First Timer’s Guide to Visiting a National Park

Home » What's New » First Timer’s Guide to Visiting a National Park

As the Shenandoah Valley transitions from its winter bleakness to vibrant springtime green and wildflowers, legions of travelers will venture into our national parks.  If you are visiting a national park for the first time, you can count on an unforgettable experience!

Know Before You Go

Know that the rangers and staff at these parks are counting on you, too — to respect a precious resource and act responsibly. Mishaps like falling off a cliff as you attempt a selfie, or hauling a grill up to a mountaintop—and leaving it there– simply should not and do not have to happen. Such rare examples aside, you can ensure a wonderful visit for yourself and others by keeping in mind some guidelines for park visitors. 

Claire Comer, Interpretive Specialist of Shenandoah National Park told us, “Mainly, we want folks to be safe, respect wildlife and other resources, and clean up after themselves.” Within those broad strokes, additional key guidelines for Shenandoah National Park may be found at “Know Before You Go.” 

Tips For First Time Visitors

  • Summer can get busy at all the national parks, so plan to visit at off-peak times.
  • At Shenandoah National Park, consider purchasing your entrance pass in advance online, and/or plan your trip to enter at the southern district of the park, via the Swift Run or Rockfish Gap entrances to avoid long lines at Front Royal and Thornton Gap entrance stations.
  • Consider hiking some of the lesser-known trails. Whiteoak Canyon, Old Rag, and Dark Hollow Falls —the park’s most popular hikes— can be congested, and you may get a better experience on another trail.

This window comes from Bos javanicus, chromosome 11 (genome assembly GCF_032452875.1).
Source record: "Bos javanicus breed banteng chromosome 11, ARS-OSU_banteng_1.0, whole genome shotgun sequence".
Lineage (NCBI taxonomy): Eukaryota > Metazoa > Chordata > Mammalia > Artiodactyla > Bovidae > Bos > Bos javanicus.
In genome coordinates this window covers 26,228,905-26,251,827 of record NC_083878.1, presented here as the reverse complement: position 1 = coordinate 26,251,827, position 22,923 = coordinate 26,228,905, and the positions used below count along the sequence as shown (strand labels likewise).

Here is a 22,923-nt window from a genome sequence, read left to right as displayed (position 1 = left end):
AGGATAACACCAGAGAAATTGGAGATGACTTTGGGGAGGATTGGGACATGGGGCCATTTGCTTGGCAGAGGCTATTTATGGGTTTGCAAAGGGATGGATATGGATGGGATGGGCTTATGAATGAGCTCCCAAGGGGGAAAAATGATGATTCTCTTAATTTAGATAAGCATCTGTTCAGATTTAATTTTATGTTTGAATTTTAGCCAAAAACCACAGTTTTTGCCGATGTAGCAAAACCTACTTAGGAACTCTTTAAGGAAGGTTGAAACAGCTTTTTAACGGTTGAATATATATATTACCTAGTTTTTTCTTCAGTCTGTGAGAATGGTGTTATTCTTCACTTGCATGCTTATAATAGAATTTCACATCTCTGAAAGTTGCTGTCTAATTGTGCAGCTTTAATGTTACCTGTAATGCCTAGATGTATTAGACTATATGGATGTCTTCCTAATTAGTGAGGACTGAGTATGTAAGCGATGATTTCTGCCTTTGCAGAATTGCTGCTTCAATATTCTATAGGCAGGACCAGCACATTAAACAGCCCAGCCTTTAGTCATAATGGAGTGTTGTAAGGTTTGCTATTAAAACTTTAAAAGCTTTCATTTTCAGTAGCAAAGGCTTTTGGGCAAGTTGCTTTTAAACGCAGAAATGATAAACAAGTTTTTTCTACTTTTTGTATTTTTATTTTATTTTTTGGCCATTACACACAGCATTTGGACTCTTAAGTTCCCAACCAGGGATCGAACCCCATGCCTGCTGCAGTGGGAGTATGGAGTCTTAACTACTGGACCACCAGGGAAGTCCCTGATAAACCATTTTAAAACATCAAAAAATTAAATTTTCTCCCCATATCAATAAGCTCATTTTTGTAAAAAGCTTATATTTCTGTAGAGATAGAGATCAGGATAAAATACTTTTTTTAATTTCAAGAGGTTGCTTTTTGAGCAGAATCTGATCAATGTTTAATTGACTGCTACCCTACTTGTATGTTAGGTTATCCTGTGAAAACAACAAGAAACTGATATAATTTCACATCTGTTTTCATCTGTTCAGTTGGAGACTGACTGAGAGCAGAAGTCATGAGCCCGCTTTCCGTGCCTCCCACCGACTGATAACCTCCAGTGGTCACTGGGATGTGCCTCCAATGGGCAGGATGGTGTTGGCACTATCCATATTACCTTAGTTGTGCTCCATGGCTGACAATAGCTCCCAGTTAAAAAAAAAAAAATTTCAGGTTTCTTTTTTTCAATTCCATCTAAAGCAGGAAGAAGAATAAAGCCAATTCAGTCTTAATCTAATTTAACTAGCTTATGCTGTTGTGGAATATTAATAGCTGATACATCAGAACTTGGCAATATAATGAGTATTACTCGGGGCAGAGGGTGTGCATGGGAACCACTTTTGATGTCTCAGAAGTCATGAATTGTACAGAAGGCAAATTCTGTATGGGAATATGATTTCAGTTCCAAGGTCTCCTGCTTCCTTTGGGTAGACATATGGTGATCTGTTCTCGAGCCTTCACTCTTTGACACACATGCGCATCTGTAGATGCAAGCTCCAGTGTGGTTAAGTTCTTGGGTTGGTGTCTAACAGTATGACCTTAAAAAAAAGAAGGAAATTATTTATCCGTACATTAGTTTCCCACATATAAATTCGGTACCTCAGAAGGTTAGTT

• Stay on the trail, particularly around waterfalls. Wet rocks are slippery and no photo op is worth a spill. While falls in the park are rare, they do indeed happen.
  • Be aware of the 35 mph speed limit on Skyline Drive. Cyclists share the road, and wildlife sightings are frequent. If you want to watch the bears and whitetail deer feeding along the drive, it’s especially important that you pull completely off Skyline Drive. Do not feed the animals.
  • Grilling out? Campgrounds and picnic areas have grills; those are the only places an open flame is legal. 
  • If you bring a pet, bag waste and take it with you or dispose of it in a campground or picnic dumpster. 

Consider these rules a starting point. Depending on what park you visit, and the different conditions and characteristics evident, others might be in effect. Check websites and do a little research before you go. National parks, in Virginia and all over the USA, are a treasured resource enjoyed by millions every year. In 2019, visitor spending in communities near national parks resulted in a $41.7 billion benefit to the nation’s economy.  Keeping those parks protected helps all of us. 

Did you know?

Five units of the National Park System can be found within the Shenandoah Valley: Harpers Ferry National Historical ParkCedar Creek and Belle Grove National Historical Park, Shenandoah National Park, the Appalachian Trail, and the Blue Ridge Parkway.


PHOTO CREDIT:  Copyright Zak Suhar. Hikers enjoy a sunset view across the Shenandoah Valley from Humpback Rocks [Blue Ridge Parkway.] See more of his photos at Zak Suhar.

Stay Updated

Get the latest events and things to do through our monthly e-newsletter.

Stay Updated

Get the latest events and things to do through our monthly e-newsletter.

Stay Updated

Get the latest events and things to do through our monthly e-newsletter.




Meetings & Travel Trade


Deals & Specials

Press Room

Film Industry

Contact Us

International Visitors

Stay Updated

Get the latest events and things to do through our monthly e-newsletter.